Independence Day: Resurgence Parent Review
Clichés and poor effects-laden images unintentionally left me feeling more like laughing than running for cover.
If director Garry Marshall (the guy who created Valentine’s Day, New Year’s Eve and countless more) were to make an action sci-fi it would look very much like Independence Day: Resurgence. Featuring characters too numerous to detail in this review, let alone develop in a two-hour movie, this sequel dances across the globe (and even makes a dash to the moon) in the opening minutes to introduce a platoon of interconnected people.
Since that fateful Independence Day in 1996, all of mankind has determined to work together in peace to defend the world from another extra-terrestrial attack. This effort has resulted in the development of a highly complex defense system that utilizes alien technologies secured from the past onslaught along with the latest in human ingenuity.
Within the first fifteen minutes the screenplay sets the stage for the least surprising moment in movie history: The arrival of the aliens. The puny little Earthlings quickly discover their fancy fission cannons and laser blasters are no match for the bigger, better and badder invaders from outer space.
Attempting to compensate for the obvious absence of Will Smith returning to play Captain Hiller, writer/director Roland Emmerich (who created the first film) introduces Dylan Hiller (Jessie T. Usher) as the son of the ultimate little green man killer. As well, Emmerich places a variety of visual reminders of the past plot in the background of scenes, including a massive portrait of Smith’s character in the White House.
Other members of the “old boys club” include Jeff Goldblum reprising his role as alien expert Dr. Levinson and Judd Hirsch playing his pragmatic father. President Whitmore’s term in office expired long ago, but he and Dr. Brakish Okun (literally brought back to life by Bill Pullman and Brent Spiner) offer wisdom and unique insights to a younger generation about to come face-to-face with this old enemy.
The original Independence Day is often credited as setting a new template that dozens of other Hollywood movies would follow. Instead of renewing the genre, this follow-up veers dangerously close to becoming a spoof of its predecessor. Clichés and poor effects-laden images (like the nation’s capital being nearly bulldozed while the Stars and Stripes manages to stand firm) unintentionally left me feeling more like laughing than running for cover. The good news for parents concerned about violence is that there are few detailed depictions of injuries, despite thousands of implied deaths during air attacks, bomb blasts and flying debris. On the other hand, the aliens are graphically and ghoulishly portrayed, especially in sequences that show their demise complete with gallons of goo. The script also offers a generous collection of scatological terms, mild curses, Christian expletive and a crude finger gesture.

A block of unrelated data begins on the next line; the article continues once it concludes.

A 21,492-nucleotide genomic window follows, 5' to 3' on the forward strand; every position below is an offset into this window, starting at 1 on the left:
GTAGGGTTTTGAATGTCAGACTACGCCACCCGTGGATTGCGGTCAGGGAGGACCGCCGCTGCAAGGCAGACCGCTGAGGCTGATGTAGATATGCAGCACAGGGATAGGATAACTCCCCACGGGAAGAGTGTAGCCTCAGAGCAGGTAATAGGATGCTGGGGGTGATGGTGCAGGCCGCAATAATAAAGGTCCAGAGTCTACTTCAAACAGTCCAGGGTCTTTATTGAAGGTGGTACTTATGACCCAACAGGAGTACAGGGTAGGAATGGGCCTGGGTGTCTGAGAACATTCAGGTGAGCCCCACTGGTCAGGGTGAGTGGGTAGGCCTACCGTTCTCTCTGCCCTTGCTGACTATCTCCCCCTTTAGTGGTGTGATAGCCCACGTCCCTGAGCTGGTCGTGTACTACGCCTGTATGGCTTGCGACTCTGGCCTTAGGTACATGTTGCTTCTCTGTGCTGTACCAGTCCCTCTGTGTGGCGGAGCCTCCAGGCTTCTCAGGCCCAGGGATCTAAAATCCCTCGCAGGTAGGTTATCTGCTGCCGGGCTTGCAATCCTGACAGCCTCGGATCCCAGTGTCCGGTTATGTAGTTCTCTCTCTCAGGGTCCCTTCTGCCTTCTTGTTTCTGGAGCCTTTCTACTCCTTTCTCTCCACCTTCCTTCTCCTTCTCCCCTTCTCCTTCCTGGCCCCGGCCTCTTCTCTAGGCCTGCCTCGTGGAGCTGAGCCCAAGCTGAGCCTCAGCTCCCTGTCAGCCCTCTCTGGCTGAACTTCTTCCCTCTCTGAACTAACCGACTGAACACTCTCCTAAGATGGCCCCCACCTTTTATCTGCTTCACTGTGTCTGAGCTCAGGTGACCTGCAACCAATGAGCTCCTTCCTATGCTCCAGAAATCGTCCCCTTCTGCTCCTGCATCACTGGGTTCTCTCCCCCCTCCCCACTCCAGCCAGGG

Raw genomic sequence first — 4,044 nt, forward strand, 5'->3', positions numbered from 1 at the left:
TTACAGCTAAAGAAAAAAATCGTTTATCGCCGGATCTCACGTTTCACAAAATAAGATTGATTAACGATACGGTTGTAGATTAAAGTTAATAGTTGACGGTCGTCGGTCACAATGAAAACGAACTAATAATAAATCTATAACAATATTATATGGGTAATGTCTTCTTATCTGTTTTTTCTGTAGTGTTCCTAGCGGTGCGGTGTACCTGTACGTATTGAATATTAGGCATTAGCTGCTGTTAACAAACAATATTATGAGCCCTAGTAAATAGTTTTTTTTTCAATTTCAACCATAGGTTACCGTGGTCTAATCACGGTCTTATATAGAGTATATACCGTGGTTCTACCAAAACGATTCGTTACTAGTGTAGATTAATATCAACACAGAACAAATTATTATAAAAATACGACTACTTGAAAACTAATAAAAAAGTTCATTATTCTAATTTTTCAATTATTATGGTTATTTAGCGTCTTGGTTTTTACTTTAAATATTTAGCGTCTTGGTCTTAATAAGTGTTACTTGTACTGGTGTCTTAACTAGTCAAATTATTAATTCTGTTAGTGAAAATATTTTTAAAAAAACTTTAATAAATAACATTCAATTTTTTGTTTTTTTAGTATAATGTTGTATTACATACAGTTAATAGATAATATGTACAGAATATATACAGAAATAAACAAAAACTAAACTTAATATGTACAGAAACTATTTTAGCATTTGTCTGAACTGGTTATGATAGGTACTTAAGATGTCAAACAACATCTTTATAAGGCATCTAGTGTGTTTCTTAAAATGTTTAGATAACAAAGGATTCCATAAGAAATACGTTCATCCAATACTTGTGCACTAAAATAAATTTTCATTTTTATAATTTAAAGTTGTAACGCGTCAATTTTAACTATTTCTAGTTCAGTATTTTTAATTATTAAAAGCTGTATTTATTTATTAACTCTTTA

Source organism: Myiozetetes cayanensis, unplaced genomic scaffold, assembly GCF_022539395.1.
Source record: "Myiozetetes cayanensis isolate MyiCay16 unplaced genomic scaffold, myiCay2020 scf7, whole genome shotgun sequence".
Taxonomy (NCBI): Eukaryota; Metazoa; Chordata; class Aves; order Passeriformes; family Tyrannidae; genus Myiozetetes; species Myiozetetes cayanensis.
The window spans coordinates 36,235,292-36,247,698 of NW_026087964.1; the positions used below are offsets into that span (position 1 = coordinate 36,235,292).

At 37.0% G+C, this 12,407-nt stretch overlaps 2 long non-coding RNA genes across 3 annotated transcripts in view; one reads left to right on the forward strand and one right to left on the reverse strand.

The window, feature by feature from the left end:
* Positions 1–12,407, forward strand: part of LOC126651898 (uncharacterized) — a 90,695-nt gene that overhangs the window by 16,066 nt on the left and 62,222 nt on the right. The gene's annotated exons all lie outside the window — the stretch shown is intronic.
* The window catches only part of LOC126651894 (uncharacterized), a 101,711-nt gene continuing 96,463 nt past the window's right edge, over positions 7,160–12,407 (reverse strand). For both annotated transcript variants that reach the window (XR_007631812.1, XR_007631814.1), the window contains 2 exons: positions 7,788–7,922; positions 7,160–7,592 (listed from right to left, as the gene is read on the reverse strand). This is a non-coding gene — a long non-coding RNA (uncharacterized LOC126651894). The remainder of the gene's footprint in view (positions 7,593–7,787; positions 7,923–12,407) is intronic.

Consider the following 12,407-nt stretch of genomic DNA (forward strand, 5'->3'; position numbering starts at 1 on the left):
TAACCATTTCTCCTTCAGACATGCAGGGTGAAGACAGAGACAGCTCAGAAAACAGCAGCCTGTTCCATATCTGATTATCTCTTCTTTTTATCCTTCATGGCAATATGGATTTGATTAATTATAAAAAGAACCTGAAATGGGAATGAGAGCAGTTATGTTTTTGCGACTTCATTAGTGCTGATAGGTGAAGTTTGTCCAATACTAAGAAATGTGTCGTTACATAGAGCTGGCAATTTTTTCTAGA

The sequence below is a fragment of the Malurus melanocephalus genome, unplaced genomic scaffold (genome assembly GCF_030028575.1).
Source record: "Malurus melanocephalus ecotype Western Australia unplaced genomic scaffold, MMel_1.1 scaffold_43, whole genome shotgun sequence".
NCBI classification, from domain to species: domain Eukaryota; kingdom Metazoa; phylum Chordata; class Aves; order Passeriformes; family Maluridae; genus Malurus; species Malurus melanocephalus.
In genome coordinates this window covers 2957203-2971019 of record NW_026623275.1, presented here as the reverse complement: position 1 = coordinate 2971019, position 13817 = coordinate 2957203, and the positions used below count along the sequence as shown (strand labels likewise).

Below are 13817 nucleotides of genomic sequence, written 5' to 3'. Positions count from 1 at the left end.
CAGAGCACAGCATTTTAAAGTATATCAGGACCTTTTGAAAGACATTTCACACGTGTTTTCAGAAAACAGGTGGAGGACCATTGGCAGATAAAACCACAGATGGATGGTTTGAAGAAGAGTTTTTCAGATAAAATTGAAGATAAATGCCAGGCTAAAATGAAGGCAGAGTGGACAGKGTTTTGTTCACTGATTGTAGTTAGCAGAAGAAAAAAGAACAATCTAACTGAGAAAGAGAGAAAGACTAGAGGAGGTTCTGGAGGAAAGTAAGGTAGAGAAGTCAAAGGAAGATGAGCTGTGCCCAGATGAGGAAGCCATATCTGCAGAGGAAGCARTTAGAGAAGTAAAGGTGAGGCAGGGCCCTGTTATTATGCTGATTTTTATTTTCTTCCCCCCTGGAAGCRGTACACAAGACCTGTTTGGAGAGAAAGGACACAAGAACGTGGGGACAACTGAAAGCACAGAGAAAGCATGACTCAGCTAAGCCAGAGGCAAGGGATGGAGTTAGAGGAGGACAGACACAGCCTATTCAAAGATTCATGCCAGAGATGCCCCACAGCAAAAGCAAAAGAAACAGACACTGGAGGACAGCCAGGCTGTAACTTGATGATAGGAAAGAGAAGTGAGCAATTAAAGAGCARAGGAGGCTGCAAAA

Much like waiting for the ball to drop in Times Square on New Year’s Eve, this film counts down to the space invaders’ attack, the planet’s demise and the push of big red buttons that unleash extraordinary explosions. (The aliens don’t seem to have the same fetish for counting backwards prior to every major event, providing them with a definite strategic advantage.) And, like those schmaltzy Garry Marshall films, frequent snippets of dialogue are devoted to sentimental exchanges between family members and romantic couples. It all makes for a corny, campy sci-fi chock full of American rhetoric (and some Chinese characters designed to increase its popularity in in that country too) that will play reasonably well to older kids, teens and adults looking for an action distraction on a hot summer day.Directed by Roland Emmerich . Starring Liam Hemsworth, Jeff Goldblum, Jessie Usher. Running time: 120 minutes. Updated September 13, 2016
Get details on profanity, sex and violence in Independence Day: Resurgence here.
Independence Day: Resurgence Parents Guide
According to the script, it has been twenty years since Earth was last attacked by aliens. How do the humans react when a new threat appears? Is their response justified? How do other scenes in the movie reinforce the idea of using violence to solve problems? Why are diplomatic measures never tried? How does the portrayal of the aliens as ugly monsters help to make their death and destruction acceptable?
How does the design of the aliens reflect what we, as typical humans, usually find repulsive? If you could create your scariest alien, what would it look like?
One of the characters remarks that the aliens “like to get the landmarks.” How often are prominent buildings and cities destroyed in sci-fi movies? Do the aliens ever strike obscure areas of the world? Why do you think this line was included in the script? How did this acknowledgment of the clichés of this genre make you feel about the movie? Do you take the screenplay more or less seriously? Is the coincidental date of the attack (July 4 –America’s Independence Day) another example of mocking the stereotypes, or is it a bid for patriotic sympathy?